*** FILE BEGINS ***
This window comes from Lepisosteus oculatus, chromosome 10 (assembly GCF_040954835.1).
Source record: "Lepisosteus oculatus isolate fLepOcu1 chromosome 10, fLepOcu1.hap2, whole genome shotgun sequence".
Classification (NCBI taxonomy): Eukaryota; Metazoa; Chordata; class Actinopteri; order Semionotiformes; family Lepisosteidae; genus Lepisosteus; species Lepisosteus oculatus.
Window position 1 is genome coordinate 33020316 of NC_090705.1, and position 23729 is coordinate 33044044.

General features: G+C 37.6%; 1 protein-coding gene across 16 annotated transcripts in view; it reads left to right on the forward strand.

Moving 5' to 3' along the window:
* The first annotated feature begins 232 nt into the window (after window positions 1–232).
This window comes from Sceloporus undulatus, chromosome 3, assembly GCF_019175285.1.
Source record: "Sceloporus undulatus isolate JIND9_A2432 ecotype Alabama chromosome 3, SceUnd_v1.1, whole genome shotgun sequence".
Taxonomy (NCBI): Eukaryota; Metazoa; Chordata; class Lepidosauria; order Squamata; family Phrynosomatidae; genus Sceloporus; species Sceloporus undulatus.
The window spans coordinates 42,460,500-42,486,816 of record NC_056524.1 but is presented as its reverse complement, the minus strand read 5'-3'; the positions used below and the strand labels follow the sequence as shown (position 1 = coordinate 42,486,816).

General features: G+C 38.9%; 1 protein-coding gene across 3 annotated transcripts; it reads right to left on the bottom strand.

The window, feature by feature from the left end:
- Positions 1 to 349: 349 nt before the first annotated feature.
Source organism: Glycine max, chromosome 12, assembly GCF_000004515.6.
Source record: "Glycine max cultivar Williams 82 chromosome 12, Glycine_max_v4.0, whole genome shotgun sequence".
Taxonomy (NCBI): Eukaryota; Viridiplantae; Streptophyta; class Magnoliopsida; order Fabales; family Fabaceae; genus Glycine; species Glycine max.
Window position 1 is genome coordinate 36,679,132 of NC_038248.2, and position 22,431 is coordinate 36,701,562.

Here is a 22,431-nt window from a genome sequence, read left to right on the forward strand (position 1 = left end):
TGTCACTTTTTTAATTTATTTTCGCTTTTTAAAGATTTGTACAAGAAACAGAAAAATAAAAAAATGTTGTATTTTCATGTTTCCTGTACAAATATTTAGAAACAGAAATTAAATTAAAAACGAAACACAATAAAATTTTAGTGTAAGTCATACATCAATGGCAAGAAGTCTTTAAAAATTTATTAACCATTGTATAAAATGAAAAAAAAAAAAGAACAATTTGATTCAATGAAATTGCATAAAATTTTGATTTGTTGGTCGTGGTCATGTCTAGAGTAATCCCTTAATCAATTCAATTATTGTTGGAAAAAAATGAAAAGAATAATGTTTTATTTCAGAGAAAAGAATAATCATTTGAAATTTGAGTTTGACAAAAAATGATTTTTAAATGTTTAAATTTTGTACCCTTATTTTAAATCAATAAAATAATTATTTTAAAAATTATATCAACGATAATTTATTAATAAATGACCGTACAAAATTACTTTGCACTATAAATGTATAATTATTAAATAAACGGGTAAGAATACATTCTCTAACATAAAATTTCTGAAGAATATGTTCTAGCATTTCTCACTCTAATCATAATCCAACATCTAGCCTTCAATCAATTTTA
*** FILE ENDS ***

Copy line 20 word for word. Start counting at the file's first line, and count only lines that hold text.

TGTCACTTTTTTAATTTATTTTCGCTTTTTAAAGATTTGTACAAGAAACAGAAAAATAAAAAAATGTTGTATTTTCATGTTTCCTGTACAAATATTTAGAAACAGAAATTAAATTAAAAACGAAACACAATAAAATTTTAGTGTAAGTCATACATCAATGGCAAGAAGTCTTTAAAAATTTATTAACCATTGTATAAAATGAAAAAAAAAAAAGAACAATTTGATTCAATGAAATTGCATAAAATTTTGATTTGTTGGTCGTGGTCATGTCTAGAGTAATCCCTTAATCAATTCAATTATTGTTGGAAAAAAATGAAAAGAATAATGTTTTATTTCAGAGAAAAGAATAATCATTTGAAATTTGAGTTTGACAAAAAATGATTTTTAAATGTTTAAATTTTGTACCCTTATTTTAAATCAATAAAATAATTATTTTAAAAATTATATCAACGATAATTTATTAATAAATGACCGTACAAAATTACTTTGCACTATAAATGTATAATTATTAAATAAACGGGTAAGAATACATTCTCTAACATAAAATTTCTGAAGAATATGTTCTAGCATTTCTCACTCTAATCATAATCCAACATCTAGCCTTCAATCAATTTTA